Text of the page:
San Antonio’s technology industry received mediocre marks on a report published this week.
Data from commercial real estate investor CBRE’s 2019 Scoring Tech Talent report reflects a city where growth in technology workers slowed the past two years, average wages in key tech jobs fell and local universities produced more technology degree earners than local employers could accommodate.
High paying technology jobs and the firms that go along with them are seen as the key to future prosperity in many communities.
San Antonio lost more than 1,000 tech workers last year — from 31,180 to 30,170 — according to the study and it dropped one spot in rank to No. 47. The report draws data from surveys conducted by the U.S. Bureau of Labor Statistics.
The report is just one measure of progress in the city and some don’t agree with its outcomes.
“I don’t put a lot of stock in those [CBRE] reports,” said Michael Girdley, investor, co-owner of Dura Software and co-founder of Codeup.
There are more startups, more people looking for funding, more people getting jobs right out of Codeup, and more tech workers walking up and down Houston street all of which he said push back on the report.
Many of the challenges highlighted in the report are felt nationwide.
“Growth across the country has slowed as talent has been more competitive to attract in every market,” said Lexi Russell, associate director of research at CBRE and co-author of the study. “With a depth of about 30,000, losing 400 or 1,000 headcount, that’s almost a neutral growth.”
Headwinds from the city’s low unemployment rate make it harder for companies to attract and retain in-demand labor. The Federal Reserve Bank of Dallas has consistently said the past three years that low unemployment would be a big choke point for Texas’ economy.
“Over the last five years [San Antonio is] up by 4,000 tech workers,” said Russell who also noted the growth in universities graduating tech degrees is up 35% over the same period.
But those five year growth numbers dropped 4 percentage points to 14% from last year. Growth software developer numbers, computer support workers and managers have all seen growth rates drop and average wages fell below 2017 levels. That year, the average software developer made $103,529 a year compared to just over $99,000 a year today.
“It’s clear we aren’t making progress in a vacuum,” said Dax Moreno, chief technology recruitment officer for Tech Bloc. “We’re stagnant while everyone else is accelerating. We’ve gotta find the next gear and hit it if we’re gonna have any chance of staying in the race.”
Moreno — who’s responsible for connecting companies with talent — said the report may reflect a labor mismatch, noting that marketing, business operations and sales jobs increased and that companies are coming to him to assist on mid-level and beyond hires.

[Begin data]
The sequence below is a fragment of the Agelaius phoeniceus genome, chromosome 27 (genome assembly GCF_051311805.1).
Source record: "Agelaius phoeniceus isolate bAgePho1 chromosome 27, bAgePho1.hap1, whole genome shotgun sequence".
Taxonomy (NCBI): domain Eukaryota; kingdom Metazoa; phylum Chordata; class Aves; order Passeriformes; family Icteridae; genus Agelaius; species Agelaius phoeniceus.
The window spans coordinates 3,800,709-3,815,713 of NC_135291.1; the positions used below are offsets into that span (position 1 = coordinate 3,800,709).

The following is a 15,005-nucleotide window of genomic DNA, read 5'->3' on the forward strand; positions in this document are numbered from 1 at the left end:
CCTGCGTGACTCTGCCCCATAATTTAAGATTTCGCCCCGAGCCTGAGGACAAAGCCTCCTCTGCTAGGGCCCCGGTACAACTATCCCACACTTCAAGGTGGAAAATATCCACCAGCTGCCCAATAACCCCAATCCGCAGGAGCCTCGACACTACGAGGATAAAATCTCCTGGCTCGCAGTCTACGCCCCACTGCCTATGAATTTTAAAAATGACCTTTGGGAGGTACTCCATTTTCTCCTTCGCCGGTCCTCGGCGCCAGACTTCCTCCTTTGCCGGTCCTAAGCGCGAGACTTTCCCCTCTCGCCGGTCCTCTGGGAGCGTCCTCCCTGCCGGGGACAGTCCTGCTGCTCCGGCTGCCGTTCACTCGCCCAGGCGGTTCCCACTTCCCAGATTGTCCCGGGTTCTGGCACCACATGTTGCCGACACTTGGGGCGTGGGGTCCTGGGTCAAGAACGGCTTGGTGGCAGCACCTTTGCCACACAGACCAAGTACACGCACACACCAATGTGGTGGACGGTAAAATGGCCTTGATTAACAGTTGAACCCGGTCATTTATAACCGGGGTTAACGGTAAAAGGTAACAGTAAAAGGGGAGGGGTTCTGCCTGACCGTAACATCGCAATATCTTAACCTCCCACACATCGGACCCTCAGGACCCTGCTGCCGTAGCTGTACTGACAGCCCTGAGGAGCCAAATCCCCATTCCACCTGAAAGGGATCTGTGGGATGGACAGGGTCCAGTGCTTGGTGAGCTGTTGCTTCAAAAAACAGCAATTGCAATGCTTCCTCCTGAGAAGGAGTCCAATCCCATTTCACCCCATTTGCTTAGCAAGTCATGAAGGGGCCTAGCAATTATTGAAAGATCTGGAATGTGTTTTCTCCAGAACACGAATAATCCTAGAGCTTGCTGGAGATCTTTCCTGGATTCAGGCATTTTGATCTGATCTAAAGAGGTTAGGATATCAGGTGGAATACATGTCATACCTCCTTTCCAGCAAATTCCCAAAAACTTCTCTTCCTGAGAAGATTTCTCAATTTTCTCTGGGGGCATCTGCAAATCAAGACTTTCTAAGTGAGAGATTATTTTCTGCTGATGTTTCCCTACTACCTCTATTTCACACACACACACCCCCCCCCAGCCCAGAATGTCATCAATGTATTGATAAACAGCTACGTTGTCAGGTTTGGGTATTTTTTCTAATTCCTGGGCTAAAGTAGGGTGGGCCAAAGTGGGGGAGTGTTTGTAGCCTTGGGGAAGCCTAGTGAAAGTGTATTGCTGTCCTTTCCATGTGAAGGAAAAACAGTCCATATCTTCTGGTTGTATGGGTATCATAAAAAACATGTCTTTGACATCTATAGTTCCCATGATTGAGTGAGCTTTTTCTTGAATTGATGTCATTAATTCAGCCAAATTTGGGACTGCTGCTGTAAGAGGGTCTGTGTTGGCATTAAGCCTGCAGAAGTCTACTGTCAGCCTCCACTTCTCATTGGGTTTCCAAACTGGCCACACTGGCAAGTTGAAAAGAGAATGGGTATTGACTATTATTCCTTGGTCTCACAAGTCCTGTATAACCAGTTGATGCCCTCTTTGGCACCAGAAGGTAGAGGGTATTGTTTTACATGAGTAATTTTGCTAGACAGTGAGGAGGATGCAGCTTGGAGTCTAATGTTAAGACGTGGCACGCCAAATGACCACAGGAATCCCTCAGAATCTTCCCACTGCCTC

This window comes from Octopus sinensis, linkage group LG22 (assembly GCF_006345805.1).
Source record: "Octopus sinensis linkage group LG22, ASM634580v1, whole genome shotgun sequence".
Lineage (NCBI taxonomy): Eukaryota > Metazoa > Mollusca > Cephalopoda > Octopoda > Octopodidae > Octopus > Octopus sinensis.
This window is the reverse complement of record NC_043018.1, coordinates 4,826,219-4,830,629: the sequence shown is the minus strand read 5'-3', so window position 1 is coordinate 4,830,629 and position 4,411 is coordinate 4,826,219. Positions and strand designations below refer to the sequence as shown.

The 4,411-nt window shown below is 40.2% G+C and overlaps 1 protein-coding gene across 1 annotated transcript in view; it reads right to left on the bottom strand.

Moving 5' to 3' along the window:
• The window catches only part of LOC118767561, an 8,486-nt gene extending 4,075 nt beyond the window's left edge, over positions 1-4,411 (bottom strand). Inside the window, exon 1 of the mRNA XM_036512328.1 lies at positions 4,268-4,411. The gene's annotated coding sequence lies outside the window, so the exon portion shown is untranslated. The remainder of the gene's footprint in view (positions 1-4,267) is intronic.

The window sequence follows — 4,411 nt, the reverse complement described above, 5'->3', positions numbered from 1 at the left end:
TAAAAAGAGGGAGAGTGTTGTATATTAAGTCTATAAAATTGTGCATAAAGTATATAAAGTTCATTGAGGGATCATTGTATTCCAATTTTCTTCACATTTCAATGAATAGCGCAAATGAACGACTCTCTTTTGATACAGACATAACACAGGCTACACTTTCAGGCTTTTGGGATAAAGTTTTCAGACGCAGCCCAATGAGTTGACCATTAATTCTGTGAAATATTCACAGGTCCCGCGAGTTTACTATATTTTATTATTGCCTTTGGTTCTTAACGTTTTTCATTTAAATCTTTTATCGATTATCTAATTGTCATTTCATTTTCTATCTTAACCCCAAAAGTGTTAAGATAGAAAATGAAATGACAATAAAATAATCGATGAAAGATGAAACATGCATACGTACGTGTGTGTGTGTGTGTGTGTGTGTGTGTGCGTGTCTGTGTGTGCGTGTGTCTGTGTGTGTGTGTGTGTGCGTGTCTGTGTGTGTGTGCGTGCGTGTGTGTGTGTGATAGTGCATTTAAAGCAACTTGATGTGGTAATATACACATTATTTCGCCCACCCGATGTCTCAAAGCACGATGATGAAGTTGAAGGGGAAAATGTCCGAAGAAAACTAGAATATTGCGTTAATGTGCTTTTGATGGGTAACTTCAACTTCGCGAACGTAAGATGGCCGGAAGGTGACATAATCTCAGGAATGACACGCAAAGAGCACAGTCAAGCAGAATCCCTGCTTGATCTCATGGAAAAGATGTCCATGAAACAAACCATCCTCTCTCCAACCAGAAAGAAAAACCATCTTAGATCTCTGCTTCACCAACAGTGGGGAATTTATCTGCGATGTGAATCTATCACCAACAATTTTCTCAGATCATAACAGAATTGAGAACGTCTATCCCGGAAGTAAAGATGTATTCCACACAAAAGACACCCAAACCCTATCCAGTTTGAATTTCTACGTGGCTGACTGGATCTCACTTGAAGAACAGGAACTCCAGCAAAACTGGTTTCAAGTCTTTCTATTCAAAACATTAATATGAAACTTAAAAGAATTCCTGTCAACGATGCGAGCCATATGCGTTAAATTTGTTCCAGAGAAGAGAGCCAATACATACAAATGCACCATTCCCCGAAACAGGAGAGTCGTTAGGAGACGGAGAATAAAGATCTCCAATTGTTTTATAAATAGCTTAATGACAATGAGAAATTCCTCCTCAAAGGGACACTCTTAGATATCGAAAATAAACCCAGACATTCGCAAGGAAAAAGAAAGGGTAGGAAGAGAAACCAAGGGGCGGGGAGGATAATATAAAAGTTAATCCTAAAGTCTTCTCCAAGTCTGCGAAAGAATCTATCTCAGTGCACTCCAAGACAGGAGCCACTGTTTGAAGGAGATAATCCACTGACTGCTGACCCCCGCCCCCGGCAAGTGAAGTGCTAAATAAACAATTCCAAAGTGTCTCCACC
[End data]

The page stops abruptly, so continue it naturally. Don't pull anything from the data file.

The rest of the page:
“We do have roles and job opportunities available. We’re just seeing a shift in the needs of the businesses,” Moreno said.
This mismatch also plays into the technology “brain drain” label the report gave San Antonio. Because current needs are often mid and senior-level jobs, new graduates may have a better opportunity elsewhere of landing an entry-level position. The report shows in 2019, the city hosted 750 jobs less than tech grads, a reversal of previous years that showed a surplus of jobs for graduates with technology degrees.
“My students in computer science, they’re considering offers from large companies here in San Antonio, for startups here. But they’ve also got offers from Google and Spotify and Amazon,” said Luis Martinez, director for innovation and entrepreneurship at Trinity University.
Trinity imports about 85% of its student body, who often leave the city immediately after. That was one reason Geekdom, the 80|20 foundation and Trinity launched the Students+Startups program to hook students on working in San Antonio before they graduate.
One area that is often bandied about as a market benefit is the low cost of living in San Antonio. Tech workers make the smart economic move choosing San Antonio, they keep more of their money even with lower salaries. According to the report, on average they would keep $12,000 more than a New Yorker after only subtracting the cost of rent.
That isn’t a compelling argument to someone who is 22, said Martinez.
“They aren’t doing that kind of algebra,” he said. “They’re looking at bottom line, how much is that offer and what’s the sort of sparkle-factor of being in a different community.”
Sparkle factor being defined as cool factor of the city, company or opportunity the job provides.
San Antonio continues to grow its millennial population, according to multiple reports. At 10 percent growth the past five years, CBRE ranked the city as one of the top 10 fastest growing cities for millennials.
The tech “brain drain” label described by the report is not as bad as it sounds.
“If you’re creating more talent than the market is absorbing, that’s an opportunity,” said CBRE’s Lexi Russell. “Other companies are looking for untapped talent markets, and companies can do more to capture those grads.”
Paul Flahive can be reached at Paul@tpr.org or on Twitter @paulflahive.